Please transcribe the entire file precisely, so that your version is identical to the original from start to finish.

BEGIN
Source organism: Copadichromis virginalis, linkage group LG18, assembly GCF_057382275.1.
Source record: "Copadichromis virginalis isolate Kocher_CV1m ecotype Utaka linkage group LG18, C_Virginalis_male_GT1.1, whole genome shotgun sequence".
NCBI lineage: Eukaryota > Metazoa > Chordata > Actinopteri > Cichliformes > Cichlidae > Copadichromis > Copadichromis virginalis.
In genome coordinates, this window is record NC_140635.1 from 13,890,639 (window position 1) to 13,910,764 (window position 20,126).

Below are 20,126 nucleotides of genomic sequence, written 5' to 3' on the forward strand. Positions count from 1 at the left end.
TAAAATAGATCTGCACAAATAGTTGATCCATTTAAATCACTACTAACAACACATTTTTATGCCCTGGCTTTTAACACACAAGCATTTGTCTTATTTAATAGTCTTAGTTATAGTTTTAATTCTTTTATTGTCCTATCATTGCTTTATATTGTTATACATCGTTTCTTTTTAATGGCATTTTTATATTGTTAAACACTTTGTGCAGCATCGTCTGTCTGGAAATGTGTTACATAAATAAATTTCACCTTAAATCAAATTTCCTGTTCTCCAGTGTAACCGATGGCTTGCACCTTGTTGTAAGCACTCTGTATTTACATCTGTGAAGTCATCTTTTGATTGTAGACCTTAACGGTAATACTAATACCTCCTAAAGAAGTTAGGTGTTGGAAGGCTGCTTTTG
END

Source organism: Copadichromis virginalis, linkage group LG18, assembly GCF_057382275.1.
Source record: "Copadichromis virginalis isolate Kocher_CV1m ecotype Utaka linkage group LG18, C_Virginalis_male_GT1.1, whole genome shotgun sequence".
NCBI lineage: Eukaryota > Metazoa > Chordata > Actinopteri > Cichliformes > Cichlidae > Copadichromis > Copadichromis virginalis.
In genome coordinates, this window is record NC_140635.1 from 13,890,639 (window position 1) to 13,910,764 (window position 20,126).

Below are 20,126 nucleotides of genomic sequence, written 5' to 3' on the forward strand. Positions count from 1 at the left end.
TAAAATAGATCTGCACAAATAGTTGATCCATTTAAATCACTACTAACAACACATTTTTATGCCCTGGCTTTTAACACACAAGCATTTGTCTTATTTAATAGTCTTAGTTATAGTTTTAATTCTTTTATTGTCCTATCATTGCTTTATATTGTTATACATCGTTTCTTTTTAATGGCATTTTTATATTGTTAAACACTTTGTGCAGCATCGTCTGTCTGGAAATGTGTTACATAAATAAATTTCACCTTAAATCAAATTTCCTGTTCTCCAGTGTAACCGATGGCTTGCACCTTGTTGTAAGCACTCTGTATTTACATCTGTGAAGTCATCTTTTGATTGTAGACCTTAACGGTAATACTAATACCTCCTAAAGAAGTTAGGTGTTGGAAGGCTGCTTTTG